An insight into the social impact of the Great War will be given at a talk in Lewes on Monday November 10 by Dr Lucy Noakes, a reader in history at the University of Brighton.
The Lewes History Group is hosting the talk at King’s Church building in Brooks Road at 7pm by Dr Noakes.
This illustrated lecture will reflect on some of the ways that the war shaped Lewes, Sussex and wider British society, discussing the extent to which it can be understood as a ‘watershed’ in British history.
A spokesperson for the Lewes History Group said: “Lucy is an authority on the social impact of the ‘Great War’ of 1914-1918 in Lewes and in Sussex.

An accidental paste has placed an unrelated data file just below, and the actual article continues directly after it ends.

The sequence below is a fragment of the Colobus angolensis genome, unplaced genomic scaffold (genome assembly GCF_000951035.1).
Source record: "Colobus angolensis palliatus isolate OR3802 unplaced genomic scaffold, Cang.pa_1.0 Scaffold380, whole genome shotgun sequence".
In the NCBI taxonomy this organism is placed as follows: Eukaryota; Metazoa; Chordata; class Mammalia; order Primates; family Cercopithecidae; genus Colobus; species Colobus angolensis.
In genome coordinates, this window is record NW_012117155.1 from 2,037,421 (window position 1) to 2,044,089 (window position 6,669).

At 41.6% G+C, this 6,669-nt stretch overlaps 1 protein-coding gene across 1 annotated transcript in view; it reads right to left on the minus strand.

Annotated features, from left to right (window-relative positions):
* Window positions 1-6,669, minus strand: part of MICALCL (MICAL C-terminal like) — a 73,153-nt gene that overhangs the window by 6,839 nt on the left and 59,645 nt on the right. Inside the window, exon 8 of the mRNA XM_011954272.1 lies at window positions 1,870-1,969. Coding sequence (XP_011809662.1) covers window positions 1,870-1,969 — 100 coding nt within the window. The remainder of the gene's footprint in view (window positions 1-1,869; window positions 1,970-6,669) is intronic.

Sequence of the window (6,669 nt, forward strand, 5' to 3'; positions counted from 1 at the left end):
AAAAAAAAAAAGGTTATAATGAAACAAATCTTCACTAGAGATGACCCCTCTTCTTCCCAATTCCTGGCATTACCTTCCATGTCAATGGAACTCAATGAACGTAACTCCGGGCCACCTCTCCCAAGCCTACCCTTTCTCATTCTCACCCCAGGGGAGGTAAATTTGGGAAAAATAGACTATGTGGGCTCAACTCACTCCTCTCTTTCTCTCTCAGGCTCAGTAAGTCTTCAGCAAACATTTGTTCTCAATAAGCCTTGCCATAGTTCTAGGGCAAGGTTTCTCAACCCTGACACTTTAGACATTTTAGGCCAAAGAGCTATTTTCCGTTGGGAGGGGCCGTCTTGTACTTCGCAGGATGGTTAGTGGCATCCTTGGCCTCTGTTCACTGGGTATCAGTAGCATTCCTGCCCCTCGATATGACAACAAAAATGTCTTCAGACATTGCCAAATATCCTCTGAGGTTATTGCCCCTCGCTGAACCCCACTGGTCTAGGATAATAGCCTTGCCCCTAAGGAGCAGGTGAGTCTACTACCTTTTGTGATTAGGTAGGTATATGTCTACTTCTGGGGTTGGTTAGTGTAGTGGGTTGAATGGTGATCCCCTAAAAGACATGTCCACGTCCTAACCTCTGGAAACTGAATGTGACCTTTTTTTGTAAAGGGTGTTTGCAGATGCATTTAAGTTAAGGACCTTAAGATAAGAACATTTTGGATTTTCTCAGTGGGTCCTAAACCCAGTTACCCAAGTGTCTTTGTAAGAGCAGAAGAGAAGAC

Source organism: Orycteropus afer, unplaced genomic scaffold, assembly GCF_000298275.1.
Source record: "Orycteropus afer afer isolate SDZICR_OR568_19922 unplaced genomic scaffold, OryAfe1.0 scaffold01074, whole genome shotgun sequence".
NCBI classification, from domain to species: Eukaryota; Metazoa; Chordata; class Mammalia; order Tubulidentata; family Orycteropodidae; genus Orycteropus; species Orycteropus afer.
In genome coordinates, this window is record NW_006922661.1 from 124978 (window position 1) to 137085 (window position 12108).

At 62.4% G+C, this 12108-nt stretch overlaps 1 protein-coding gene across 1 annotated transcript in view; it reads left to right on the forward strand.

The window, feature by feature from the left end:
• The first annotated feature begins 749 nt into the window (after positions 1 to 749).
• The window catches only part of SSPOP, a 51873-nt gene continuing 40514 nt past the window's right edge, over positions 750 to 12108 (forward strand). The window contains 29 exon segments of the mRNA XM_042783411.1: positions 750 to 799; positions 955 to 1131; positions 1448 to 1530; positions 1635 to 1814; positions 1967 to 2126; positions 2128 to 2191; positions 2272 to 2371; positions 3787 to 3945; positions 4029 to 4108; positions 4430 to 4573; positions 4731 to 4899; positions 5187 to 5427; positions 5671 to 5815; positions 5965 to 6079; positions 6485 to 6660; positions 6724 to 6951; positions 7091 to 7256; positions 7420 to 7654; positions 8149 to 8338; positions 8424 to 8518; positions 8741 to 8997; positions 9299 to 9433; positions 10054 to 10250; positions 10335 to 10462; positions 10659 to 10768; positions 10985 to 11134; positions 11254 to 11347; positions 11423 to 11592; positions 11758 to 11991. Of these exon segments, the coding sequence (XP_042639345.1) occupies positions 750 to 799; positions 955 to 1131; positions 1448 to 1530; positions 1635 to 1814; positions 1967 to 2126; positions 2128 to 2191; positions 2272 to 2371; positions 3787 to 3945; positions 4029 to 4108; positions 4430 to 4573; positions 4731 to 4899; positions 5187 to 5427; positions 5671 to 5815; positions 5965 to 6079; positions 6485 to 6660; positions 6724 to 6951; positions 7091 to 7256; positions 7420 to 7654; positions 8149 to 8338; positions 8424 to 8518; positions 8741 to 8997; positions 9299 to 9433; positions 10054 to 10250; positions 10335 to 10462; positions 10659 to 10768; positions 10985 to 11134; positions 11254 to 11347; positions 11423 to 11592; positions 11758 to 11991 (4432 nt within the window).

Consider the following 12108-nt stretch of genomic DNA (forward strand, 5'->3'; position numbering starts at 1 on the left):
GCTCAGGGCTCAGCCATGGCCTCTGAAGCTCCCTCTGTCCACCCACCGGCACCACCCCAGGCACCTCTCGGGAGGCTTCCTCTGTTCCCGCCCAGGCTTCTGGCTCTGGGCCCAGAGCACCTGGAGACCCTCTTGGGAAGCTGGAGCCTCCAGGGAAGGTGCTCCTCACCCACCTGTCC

“How it shaped the lives of almost everyone in Britain, leaving in its wake a society shaken not only by the enormous loss of life, but by the huge social, political and cultural shifts that the war had bought about.
“Women were employed, often close to the front line, in huge numbers; air raids had, for the first time in British history, killed and injured civilians; rationing had been introduced; the franchise had been extended and war memorials could be found in almost every British city, town and village.”
Sussex had a key role in the war, being close to the Western Front.
It was home to large numbers of army camps housing soldiers from around the UK and worldwide; was where many hospitals for the war wounded were located; and also accommodated significant numbers of refugees from occupied Belgium.
Tickets £3 non-members and £2 members. There will be free refreshments.